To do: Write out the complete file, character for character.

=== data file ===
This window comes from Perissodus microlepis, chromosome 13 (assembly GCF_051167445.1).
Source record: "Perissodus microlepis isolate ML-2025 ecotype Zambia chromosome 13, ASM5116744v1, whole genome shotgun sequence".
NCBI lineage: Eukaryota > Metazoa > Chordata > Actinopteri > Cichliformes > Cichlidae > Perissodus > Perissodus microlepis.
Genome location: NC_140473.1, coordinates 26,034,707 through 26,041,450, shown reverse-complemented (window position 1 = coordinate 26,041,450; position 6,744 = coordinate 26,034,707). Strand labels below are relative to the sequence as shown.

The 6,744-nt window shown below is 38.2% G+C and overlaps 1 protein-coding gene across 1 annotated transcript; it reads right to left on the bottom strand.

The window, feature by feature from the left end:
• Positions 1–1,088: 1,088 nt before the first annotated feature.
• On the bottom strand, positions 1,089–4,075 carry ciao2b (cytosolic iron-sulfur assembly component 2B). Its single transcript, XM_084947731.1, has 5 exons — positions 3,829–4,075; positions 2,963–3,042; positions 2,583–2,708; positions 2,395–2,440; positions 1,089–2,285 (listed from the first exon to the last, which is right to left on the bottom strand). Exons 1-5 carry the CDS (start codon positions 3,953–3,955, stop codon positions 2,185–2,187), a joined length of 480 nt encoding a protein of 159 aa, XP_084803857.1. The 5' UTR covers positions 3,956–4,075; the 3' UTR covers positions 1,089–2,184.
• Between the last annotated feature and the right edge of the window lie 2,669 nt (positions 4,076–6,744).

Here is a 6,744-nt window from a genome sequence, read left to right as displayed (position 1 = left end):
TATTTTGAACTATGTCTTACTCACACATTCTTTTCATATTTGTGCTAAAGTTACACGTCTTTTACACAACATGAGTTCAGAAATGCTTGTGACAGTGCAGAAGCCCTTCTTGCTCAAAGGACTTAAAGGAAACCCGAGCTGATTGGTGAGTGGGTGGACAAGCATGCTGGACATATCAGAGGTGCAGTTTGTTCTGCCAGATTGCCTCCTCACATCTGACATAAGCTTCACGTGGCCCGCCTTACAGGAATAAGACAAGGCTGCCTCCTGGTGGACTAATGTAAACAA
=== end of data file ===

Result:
This window comes from Perissodus microlepis, chromosome 13 (assembly GCF_051167445.1).
Source record: "Perissodus microlepis isolate ML-2025 ecotype Zambia chromosome 13, ASM5116744v1, whole genome shotgun sequence".
NCBI lineage: Eukaryota > Metazoa > Chordata > Actinopteri > Cichliformes > Cichlidae > Perissodus > Perissodus microlepis.
Genome location: NC_140473.1, coordinates 26,034,707 through 26,041,450, shown reverse-complemented (window position 1 = coordinate 26,041,450; position 6,744 = coordinate 26,034,707). Strand labels below are relative to the sequence as shown.

The 6,744-nt window shown below is 38.2% G+C and overlaps 1 protein-coding gene across 1 annotated transcript; it reads right to left on the bottom strand.

The window, feature by feature from the left end:
• Positions 1–1,088: 1,088 nt before the first annotated feature.
• On the bottom strand, positions 1,089–4,075 carry ciao2b (cytosolic iron-sulfur assembly component 2B). Its single transcript, XM_084947731.1, has 5 exons — positions 3,829–4,075; positions 2,963–3,042; positions 2,583–2,708; positions 2,395–2,440; positions 1,089–2,285 (listed from the first exon to the last, which is right to left on the bottom strand). Exons 1-5 carry the CDS (start codon positions 3,953–3,955, stop codon positions 2,185–2,187), a joined length of 480 nt encoding a protein of 159 aa, XP_084803857.1. The 5' UTR covers positions 3,956–4,075; the 3' UTR covers positions 1,089–2,184.
• Between the last annotated feature and the right edge of the window lie 2,669 nt (positions 4,076–6,744).

Here is a 6,744-nt window from a genome sequence, read left to right as displayed (position 1 = left end):
TATTTTGAACTATGTCTTACTCACACATTCTTTTCATATTTGTGCTAAAGTTACACGTCTTTTACACAACATGAGTTCAGAAATGCTTGTGACAGTGCAGAAGCCCTTCTTGCTCAAAGGACTTAAAGGAAACCCGAGCTGATTGGTGAGTGGGTGGACAAGCATGCTGGACATATCAGAGGTGCAGTTTGTTCTGCCAGATTGCCTCCTCACATCTGACATAAGCTTCACGTGGCCCGCCTTACAGGAATAAGACAAGGCTGCCTCCTGGTGGACTAATGTAAACAA